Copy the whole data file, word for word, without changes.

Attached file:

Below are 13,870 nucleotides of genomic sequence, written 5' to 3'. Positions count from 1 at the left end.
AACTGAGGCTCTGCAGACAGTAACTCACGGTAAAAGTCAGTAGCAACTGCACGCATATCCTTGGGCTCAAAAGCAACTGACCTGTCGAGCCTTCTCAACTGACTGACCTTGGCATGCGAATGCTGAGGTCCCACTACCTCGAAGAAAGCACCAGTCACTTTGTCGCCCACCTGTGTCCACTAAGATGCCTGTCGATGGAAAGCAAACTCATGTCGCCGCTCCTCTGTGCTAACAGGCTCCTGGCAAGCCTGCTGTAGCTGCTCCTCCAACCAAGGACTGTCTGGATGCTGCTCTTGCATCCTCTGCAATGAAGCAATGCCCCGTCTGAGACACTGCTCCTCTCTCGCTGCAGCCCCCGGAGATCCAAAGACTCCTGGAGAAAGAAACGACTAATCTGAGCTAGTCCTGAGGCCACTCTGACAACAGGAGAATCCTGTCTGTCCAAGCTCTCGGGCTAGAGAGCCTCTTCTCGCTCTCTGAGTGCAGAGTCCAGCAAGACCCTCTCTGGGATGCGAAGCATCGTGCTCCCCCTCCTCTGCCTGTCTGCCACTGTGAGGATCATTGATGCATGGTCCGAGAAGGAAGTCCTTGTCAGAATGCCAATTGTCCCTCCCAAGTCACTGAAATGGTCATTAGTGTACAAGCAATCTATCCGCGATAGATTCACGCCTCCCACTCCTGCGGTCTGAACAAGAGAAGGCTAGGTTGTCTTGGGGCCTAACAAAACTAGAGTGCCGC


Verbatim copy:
Below are 13,870 nucleotides of genomic sequence, written 5' to 3'. Positions count from 1 at the left end.
AACTGAGGCTCTGCAGACAGTAACTCACGGTAAAAGTCAGTAGCAACTGCACGCATATCCTTGGGCTCAAAAGCAACTGACCTGTCGAGCCTTCTCAACTGACTGACCTTGGCATGCGAATGCTGAGGTCCCACTACCTCGAAGAAAGCACCAGTCACTTTGTCGCCCACCTGTGTCCACTAAGATGCCTGTCGATGGAAAGCAAACTCATGTCGCCGCTCCTCTGTGCTAACAGGCTCCTGGCAAGCCTGCTGTAGCTGCTCCTCCAACCAAGGACTGTCTGGATGCTGCTCTTGCATCCTCTGCAATGAAGCAATGCCCCGTCTGAGACACTGCTCCTCTCTCGCTGCAGCCCCCGGAGATCCAAAGACTCCTGGAGAAAGAAACGACTAATCTGAGCTAGTCCTGAGGCCACTCTGACAACAGGAGAATCCTGTCTGTCCAAGCTCTCGGGCTAGAGAGCCTCTTCTCGCTCTCTGAGTGCAGAGTCCAGCAAGACCCTCTCTGGGATGCGAAGCATCGTGCTCCCCCTCCTCTGCCTGTCTGCCACTGTGAGGATCATTGATGCATGGTCCGAGAAGGAAGTCCTTGTCAGAATGCCAATTGTCCCTCCCAAGTCACTGAAATGGTCATTAGTGTACAAGCAATCTATCCGCGATAGATTCACGCCTCCCACTCCTGCGGTCTGAACAAGAGAAGGCTAGGTTGTCTTGGGGCCTAACAAAACTAGAGTGCCGC